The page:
Why Tuition Costs are Rising

February 21, 2012

For over a hundred years, tuition has continually gone up at selective private universities and even public colleges. The costs have risen about two to three percent more than the rate of inflation for each year. Tuition growth really peaked in the 1980s, surpassing what was affordable for middle class America. During the 90s, a booming stock market didn’t change the rising costs of college. However, with the recent stock market lull, the rising costs have presented a real problem for sending kids off to school when there isn’t any money for tuition and living expenses cost. In addition, student debt has gone up in recent years in response to the higher restrictions on financial aid and higher tuition.

Selective academic universities have high tuition costs to bring in resources and attract students who want to go to the most prestigious schools. Schools need money for research, new technology, facility improvements and paying the staff. In addition, many families who can afford the private schools want to pay for the best. For that reason, private schools are the most expensive when it comes to course prices and fees. In addition, Ivy League universities offer a bigger return for graduates, who can use that education to gain a higher position and gain a bigger payoff.

For public institutions, funding and tuition is handled a bit different. Private institutions usually have a board of trustees which will grant more money for different projects. At public institutions, politics play a major part in who gets what and how much do they get. Administrators have to make the hard decisions at public institutions to see what deserves more funding and what needs to be cut. Rather than make cuts to staff, which administrators need to support the school, they will raise tuition.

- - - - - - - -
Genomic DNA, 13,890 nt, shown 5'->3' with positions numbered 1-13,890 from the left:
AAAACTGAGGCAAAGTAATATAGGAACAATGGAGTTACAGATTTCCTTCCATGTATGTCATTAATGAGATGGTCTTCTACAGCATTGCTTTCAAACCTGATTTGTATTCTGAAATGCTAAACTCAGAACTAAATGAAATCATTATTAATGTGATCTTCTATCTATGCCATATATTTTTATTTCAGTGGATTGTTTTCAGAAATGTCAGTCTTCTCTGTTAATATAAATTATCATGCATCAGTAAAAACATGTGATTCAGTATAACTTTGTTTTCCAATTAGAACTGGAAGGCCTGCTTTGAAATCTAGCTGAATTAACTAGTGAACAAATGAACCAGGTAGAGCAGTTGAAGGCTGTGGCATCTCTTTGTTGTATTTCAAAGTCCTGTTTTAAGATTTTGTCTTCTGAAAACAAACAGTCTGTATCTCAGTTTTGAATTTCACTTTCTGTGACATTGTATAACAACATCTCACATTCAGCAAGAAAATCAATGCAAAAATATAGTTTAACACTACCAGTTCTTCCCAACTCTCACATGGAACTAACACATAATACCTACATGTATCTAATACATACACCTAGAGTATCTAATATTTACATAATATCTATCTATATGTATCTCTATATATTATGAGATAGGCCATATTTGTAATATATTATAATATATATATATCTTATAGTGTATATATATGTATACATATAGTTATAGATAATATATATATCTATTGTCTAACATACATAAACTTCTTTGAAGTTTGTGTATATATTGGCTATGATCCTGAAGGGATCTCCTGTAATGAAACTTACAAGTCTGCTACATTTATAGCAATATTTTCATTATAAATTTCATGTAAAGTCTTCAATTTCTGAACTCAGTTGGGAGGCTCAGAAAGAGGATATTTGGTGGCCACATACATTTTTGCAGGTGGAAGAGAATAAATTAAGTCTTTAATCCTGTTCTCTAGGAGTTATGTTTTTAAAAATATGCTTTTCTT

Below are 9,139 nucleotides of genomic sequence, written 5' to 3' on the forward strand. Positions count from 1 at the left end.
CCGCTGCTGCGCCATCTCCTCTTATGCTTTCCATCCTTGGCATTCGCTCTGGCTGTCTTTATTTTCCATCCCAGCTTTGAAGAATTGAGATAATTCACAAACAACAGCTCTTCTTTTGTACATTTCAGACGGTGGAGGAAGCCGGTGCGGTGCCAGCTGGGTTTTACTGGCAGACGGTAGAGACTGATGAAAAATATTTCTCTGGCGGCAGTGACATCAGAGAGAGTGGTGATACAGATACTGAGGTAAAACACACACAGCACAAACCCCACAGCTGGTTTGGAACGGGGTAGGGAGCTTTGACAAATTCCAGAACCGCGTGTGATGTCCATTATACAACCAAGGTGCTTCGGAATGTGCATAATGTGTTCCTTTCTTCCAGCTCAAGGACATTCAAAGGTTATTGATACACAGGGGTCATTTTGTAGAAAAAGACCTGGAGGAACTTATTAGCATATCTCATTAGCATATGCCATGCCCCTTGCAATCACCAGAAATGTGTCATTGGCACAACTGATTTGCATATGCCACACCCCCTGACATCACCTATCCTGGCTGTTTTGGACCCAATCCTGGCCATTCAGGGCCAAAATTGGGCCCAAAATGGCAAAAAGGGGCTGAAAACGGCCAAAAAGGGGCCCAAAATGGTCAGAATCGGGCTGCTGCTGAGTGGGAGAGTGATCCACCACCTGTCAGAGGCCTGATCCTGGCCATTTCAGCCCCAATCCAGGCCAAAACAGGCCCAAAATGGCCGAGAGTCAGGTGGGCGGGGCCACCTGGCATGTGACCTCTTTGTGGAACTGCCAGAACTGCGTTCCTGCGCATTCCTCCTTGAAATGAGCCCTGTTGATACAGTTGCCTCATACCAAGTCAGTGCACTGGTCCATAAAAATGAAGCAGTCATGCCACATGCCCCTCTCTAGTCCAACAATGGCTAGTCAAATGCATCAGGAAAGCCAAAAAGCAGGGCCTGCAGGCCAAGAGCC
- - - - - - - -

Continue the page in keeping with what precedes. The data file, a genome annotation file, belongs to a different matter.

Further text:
Federal government policies also have something to do with the rising costs. The Justice Department broke up a collective agreement between many elite institutions to target their financial aid to students that needed it most, but this led to more merit aid and expensive financial aid packages. The value of the maximum Basic Educational Opportunity Grant (BEOG) is not keeping up with inflation, so the worth of a bachelor’s degree has continued to decrease. Universities have to make up for that with higher prices. Not only that but research has become another financial problem for universities. As these costs go up, the bill falls on students to pay because there is a lack of funding.

Colleges are struggling to pay their bills just like the rest of the country. There have been speculations on whether the education market will crash just like the housing market. There has been increased pressure to raise the standards for education to compete with many of the free educational opportunities that are being offered online as well as vocational training that many students are choosing instead of a formal education. All of these factors have persisted in creating a major financial burden for colleges, which has then translated into higher tuition.

There are various ways to cut college costs. If you apply for financial aid and you pick an in-state public school, you can end up paying less. There are also some very cheap state schools that still offer a good education for a fair price.

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